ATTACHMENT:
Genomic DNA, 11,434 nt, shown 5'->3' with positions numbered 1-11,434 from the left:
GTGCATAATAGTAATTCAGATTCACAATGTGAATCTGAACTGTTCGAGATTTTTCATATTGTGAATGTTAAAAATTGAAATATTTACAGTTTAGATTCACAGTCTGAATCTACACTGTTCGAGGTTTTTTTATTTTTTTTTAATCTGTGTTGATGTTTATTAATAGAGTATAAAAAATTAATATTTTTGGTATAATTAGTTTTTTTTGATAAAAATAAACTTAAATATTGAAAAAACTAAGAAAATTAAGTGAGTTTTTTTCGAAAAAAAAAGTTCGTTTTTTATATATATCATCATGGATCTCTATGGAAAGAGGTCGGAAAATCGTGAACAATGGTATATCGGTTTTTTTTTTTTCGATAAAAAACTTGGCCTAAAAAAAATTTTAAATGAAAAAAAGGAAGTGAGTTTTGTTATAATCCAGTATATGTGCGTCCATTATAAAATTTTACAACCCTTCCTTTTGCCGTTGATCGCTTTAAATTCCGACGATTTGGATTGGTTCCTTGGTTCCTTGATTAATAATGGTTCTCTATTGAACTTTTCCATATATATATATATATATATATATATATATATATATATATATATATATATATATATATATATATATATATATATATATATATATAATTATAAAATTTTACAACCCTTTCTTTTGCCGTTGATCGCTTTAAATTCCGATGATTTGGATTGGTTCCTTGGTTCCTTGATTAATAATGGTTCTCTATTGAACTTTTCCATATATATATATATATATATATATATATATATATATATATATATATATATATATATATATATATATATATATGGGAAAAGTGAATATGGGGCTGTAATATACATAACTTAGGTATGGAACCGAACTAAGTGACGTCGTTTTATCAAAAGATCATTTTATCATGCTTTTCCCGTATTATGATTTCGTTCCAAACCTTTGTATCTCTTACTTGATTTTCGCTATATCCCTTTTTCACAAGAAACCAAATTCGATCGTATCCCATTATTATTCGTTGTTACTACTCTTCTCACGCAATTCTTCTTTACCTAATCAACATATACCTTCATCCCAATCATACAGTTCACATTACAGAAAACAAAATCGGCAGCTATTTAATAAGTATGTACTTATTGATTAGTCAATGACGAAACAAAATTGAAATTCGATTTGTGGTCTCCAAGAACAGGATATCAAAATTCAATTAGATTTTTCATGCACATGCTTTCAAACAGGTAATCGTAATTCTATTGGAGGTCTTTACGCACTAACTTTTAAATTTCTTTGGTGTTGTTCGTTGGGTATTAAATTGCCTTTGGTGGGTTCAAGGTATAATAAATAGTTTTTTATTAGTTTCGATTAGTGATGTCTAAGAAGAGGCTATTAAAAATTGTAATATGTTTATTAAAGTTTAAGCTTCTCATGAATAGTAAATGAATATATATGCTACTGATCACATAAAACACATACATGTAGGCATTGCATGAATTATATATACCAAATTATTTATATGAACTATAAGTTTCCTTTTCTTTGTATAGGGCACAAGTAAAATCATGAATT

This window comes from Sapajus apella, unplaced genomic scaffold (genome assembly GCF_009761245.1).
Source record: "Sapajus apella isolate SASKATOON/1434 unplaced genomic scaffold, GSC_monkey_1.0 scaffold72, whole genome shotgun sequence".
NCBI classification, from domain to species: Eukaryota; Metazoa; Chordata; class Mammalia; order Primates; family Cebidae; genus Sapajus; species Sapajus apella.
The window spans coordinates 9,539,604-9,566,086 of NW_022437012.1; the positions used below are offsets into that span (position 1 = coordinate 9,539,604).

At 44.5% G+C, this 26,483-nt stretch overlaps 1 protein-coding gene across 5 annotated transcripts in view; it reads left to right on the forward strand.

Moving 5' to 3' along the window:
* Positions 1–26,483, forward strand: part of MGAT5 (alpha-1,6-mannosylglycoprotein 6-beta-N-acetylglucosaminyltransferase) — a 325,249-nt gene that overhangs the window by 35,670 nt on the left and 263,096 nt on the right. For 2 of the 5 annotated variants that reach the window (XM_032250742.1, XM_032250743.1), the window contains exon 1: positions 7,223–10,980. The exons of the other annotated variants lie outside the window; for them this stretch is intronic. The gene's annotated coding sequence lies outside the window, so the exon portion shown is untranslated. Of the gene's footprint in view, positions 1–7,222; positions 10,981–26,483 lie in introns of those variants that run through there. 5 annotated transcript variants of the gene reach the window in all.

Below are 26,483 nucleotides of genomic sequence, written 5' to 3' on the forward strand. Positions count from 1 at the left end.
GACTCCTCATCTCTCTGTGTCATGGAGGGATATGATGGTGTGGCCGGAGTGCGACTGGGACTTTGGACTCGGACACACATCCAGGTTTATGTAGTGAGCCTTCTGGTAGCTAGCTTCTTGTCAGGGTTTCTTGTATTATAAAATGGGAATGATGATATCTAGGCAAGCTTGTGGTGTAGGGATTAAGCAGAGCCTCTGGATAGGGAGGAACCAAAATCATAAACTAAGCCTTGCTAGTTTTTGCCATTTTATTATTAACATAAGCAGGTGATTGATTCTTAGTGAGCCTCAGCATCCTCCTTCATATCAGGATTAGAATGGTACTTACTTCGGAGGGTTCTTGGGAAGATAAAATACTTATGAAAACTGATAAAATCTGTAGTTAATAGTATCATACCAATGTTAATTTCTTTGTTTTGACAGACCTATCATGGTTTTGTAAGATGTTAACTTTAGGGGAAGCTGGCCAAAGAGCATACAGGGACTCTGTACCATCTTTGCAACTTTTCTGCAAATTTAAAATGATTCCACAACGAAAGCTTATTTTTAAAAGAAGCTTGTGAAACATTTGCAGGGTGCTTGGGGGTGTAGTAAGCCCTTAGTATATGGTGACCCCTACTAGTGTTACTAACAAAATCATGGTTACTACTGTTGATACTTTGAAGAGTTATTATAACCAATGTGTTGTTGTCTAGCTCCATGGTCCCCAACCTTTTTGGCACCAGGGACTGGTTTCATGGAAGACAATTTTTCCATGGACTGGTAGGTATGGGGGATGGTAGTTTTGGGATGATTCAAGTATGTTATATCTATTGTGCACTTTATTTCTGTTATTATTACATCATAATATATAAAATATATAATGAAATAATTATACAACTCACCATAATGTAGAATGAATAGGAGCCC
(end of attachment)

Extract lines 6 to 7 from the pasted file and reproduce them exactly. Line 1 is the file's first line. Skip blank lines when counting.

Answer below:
The window spans coordinates 9,539,604-9,566,086 of NW_022437012.1; the positions used below are offsets into that span (position 1 = coordinate 9,539,604).

At 44.5% G+C, this 26,483-nt stretch overlaps 1 protein-coding gene across 5 annotated transcripts in view; it reads left to right on the forward strand.